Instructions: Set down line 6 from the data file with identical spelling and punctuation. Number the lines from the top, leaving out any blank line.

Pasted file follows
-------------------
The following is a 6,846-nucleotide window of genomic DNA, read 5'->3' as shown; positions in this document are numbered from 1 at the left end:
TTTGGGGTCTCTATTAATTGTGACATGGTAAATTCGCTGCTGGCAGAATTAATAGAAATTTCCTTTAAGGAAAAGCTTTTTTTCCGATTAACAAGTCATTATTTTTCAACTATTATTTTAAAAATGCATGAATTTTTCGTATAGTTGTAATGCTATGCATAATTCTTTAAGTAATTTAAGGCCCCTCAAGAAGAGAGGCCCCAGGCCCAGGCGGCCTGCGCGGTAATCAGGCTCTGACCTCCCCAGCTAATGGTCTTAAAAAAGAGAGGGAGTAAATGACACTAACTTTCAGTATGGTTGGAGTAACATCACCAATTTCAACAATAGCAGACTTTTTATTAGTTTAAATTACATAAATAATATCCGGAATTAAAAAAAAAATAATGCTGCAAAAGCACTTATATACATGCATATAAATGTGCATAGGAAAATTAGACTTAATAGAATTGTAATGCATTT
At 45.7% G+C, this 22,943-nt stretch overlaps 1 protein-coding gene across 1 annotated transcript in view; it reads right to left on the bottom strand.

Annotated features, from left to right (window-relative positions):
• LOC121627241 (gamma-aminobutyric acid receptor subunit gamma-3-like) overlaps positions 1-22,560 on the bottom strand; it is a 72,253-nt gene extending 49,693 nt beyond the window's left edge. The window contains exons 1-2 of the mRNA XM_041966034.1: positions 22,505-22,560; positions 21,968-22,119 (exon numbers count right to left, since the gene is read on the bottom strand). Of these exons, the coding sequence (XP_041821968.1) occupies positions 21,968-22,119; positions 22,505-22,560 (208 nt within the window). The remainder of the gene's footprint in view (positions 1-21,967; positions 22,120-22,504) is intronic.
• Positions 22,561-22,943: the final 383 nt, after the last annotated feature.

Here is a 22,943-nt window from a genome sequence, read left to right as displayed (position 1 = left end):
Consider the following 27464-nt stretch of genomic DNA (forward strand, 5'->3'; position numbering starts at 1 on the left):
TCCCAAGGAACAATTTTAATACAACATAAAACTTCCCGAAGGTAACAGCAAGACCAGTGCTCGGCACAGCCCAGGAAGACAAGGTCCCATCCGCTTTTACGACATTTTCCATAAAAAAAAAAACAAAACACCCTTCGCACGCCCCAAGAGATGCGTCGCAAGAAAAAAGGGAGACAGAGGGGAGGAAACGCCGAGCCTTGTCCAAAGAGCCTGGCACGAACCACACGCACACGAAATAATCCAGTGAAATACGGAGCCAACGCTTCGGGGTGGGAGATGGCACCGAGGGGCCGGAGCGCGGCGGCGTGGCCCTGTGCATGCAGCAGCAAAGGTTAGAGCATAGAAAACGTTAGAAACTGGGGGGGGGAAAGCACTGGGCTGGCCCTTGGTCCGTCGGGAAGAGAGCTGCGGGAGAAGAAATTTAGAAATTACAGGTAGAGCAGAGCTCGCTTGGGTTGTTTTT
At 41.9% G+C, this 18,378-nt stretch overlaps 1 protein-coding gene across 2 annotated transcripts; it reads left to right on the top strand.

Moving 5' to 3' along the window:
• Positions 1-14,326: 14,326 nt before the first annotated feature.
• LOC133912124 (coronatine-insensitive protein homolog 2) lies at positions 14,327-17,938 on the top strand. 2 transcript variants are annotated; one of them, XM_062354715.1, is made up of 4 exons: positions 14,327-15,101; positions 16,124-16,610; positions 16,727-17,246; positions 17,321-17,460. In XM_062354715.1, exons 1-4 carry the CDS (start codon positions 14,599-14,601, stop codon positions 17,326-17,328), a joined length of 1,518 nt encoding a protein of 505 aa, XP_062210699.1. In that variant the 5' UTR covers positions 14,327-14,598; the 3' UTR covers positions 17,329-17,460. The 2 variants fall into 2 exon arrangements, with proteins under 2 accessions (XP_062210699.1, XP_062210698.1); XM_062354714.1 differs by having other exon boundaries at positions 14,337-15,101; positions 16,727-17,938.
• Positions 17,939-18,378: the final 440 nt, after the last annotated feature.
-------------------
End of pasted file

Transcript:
• Positions 22,561-22,943: the final 383 nt, after the last annotated feature.